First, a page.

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Every time value formula I have introduced in this video series contains this expression or one very much like it:

Suppose the interest or discount rate “i” is 5% and the compounding periods, ”n”, equals 8. The above general expression would be converted to this specific expression:

Just a few decades ago before the advent of powerful handheld calculators and Excel spreadsheets evaluating an expression such as this would be a bit time consuming. Of course, you would not have attempted to multiply 1.05 times itself eight times by hand. Either you would have used log and anti-log tables or a slide rule. If you ever had to use these methods, you would have a great appreciation for the miracle of present-day calculators and spreadsheets.

But these new more powerful tools have their drawbacks. Excel and calculators do not just evaluate this one component of time value formulas. They evaluate the entire formula. Why would this be a problem?

Calculators and spreadsheet formulas perform time value computations utilizing graphical user interfaces (GUIs) in which you must enter each parameter in a different cell. If you do not provide the correct parameter or the parameter in the correct format you could easily get a wrong answer and not realize it. It’s the old garbage in garbage out problem. Sometimes the correct format of the parameter is not so obvious. A second issue with Excel is that it offers different functions that have similar names. And finally, the spreadsheets and calculators do not give you an obvious way to validate the accuracy of your results.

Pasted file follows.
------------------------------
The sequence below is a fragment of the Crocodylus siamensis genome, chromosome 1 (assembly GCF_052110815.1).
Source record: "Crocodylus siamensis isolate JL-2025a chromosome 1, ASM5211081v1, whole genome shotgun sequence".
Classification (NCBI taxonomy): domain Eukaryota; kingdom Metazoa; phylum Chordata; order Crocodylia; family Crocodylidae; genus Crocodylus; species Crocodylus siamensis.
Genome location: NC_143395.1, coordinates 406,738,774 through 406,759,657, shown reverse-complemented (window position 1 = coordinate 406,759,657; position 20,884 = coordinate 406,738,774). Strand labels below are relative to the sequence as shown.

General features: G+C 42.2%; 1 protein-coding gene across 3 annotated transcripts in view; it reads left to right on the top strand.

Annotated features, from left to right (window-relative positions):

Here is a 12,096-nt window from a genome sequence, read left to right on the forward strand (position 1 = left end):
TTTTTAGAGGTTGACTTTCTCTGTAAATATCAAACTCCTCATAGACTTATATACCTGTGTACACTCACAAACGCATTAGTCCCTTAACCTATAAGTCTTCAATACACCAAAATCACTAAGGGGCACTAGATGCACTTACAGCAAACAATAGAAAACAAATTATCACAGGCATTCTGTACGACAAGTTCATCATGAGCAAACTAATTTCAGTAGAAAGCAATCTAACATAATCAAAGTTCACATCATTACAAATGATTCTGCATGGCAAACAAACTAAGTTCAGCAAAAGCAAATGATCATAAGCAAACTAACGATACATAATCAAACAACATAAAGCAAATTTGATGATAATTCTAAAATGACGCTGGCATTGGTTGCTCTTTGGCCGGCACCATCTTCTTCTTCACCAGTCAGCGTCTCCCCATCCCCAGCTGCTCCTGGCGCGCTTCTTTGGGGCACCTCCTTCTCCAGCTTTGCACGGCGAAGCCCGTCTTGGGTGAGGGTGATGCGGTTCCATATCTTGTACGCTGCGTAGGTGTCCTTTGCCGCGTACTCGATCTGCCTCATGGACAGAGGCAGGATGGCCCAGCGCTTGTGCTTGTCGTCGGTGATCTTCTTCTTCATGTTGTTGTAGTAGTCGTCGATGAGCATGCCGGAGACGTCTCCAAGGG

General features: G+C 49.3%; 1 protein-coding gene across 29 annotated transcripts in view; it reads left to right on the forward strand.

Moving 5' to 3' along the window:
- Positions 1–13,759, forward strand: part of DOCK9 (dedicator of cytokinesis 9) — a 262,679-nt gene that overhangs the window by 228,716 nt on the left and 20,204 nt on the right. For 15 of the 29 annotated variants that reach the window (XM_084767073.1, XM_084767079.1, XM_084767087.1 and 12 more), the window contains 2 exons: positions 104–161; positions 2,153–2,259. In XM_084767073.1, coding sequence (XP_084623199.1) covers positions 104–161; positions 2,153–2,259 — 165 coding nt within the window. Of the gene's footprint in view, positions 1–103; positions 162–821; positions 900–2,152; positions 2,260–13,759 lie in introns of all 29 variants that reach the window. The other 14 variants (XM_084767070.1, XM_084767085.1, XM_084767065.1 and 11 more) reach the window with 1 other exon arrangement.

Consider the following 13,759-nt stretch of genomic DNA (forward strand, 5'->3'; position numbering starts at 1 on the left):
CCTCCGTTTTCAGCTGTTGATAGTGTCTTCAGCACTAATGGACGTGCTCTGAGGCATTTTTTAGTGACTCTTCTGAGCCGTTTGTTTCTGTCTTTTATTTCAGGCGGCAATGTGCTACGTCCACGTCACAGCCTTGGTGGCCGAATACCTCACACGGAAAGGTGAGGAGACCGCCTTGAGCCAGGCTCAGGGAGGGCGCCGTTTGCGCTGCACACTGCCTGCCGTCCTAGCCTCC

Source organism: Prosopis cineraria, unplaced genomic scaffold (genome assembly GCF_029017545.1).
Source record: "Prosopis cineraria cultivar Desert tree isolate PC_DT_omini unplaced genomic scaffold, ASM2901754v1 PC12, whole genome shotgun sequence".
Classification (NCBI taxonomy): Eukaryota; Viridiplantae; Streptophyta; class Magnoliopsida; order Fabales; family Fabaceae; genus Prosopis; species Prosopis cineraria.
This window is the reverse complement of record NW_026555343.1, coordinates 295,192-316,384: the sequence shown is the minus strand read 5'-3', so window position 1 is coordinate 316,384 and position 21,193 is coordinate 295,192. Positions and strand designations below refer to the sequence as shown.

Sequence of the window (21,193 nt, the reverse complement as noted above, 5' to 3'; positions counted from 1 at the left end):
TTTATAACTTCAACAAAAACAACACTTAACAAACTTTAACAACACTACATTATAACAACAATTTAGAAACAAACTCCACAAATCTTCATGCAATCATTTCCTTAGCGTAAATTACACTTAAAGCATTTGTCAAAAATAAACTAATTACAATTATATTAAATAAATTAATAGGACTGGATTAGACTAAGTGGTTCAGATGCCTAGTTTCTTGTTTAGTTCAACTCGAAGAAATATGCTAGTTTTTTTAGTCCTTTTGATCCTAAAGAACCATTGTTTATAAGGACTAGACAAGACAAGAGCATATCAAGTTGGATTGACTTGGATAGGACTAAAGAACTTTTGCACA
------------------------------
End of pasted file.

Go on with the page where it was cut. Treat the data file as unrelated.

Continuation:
For example, Excel offers you two very similar sounding functions PV, for present value and NPV, for net present value. The PV function can only be used if the future payments are constant, or you are trying to figure out the present value of one lump sum in the future.

A friend wants to start a new business. She needs about a $10,000 loan from you. Her first offer is a zero-coupon bond arrangement paying you $10,000 in five years. Suppose you demand a 5% return. How much cash would you be willing to give her now? This is a present value computation. You choose the PV formula in Excel. Here is what it looks like.

If you look closely at the Excel PV GUI above, you can see that the answer given is $7,835.26 and once you hit the OK button this result will show up in cell B5.

How do you know the answer is right? Well as a check you can enter the basic formula in a cell below like this and test to see your result. $7,835.26.

The cell adjacent to the row labeled verification check contains the PV value formula we have seen and used before:

OK, let’s say your pal really needs more than $7,835 up front. You still want to get your 5% and you do not want the entire deal to involve more than $10,000 in future or present dollars. Your pal knows that she cannot afford to make much in the way of installment payments in the first few years but perhaps they could afford five $2,000 payments at the end of each period. To make your 5% what amount of cash are you prepared to lend under these terms? Well, the Excel PV formula works in this case as well.

As you can see Excel indicates that you would discount your original loan to $8,658.95.

Now how do we check this using original formulas? We could do it on a spreadsheet like this

We index the annual payments in the first column and place the annual payment in the next column and then put in our basic formula in the last row. Copy down and sum and our initial calculation of $8,659 is confirmed.